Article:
Gun Fire (Number 54), edited by A.J. Peacock
A5 size booklet, 52 pages. (N6454X1)
Wounded, Left Leg, at Landrecies
Walter Aust, Hull Commercial
Before Endeavours Fade
Notes And Queries
From the first page: The funeral took place with full military honours at the Fulford cemetery, York, of the late Private Harold Johnson, of the 3rd Coldstream Guards, who died in the Central Military Hospital from the effects of injuries sustained in the war. The deceased, who was 34 years of age belonged to Shipton Thorpe, and had resided at St. Anne's-street, York. He went to France with his regiment in the war and was severely wounded, having a leg blown off. He was a prisoner in Germany for six months, and was among the first batch of men repatriated. Since returning to York he had been employed at the Headquarter Offices of the Northern Command. Mr Johnson wrote an account of his experiences which he signed as follows: 7045 Mr. H. C. Johnson, No.2 Company, 3rd. Battalion Coldstream Guards, 4th Guards Brigade 1st. Division, Expeditionary Force, General French.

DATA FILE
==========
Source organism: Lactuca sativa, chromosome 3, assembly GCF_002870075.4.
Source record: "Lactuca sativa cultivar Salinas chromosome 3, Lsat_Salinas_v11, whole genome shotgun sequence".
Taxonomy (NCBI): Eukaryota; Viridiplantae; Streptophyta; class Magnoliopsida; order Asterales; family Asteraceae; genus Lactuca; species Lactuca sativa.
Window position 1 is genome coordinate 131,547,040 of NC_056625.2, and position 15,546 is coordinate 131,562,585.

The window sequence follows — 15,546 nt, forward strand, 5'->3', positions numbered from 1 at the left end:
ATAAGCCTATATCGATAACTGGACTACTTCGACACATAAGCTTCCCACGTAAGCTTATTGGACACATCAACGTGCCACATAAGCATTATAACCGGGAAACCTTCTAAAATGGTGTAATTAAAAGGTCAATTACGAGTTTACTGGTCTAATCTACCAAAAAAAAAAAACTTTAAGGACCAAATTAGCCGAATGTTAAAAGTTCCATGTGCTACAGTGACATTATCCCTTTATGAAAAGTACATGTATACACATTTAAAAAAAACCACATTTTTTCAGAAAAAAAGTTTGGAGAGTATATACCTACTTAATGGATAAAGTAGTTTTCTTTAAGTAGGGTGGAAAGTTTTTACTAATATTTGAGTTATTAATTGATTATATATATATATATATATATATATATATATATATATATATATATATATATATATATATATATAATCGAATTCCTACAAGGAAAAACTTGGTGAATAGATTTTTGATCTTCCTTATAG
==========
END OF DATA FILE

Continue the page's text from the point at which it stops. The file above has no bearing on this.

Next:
Interestingly, an earlier edition of the journal explained the origins of the slang phrase 'Gun Fire', detailing how it was a term for the early cup of tea served out to troops in the morning before going on first parade. In the War recruits in training always had Gun Fire supplied to them, as the work before breakfast was often particularly gruelling.
Condition of the booklet is generally good. The cover has one or two minor scuffs, but the staple spine is intact, and all pages are clean, intact, unblemished and tightly bound. Their is a small price sticker on the rear side cover.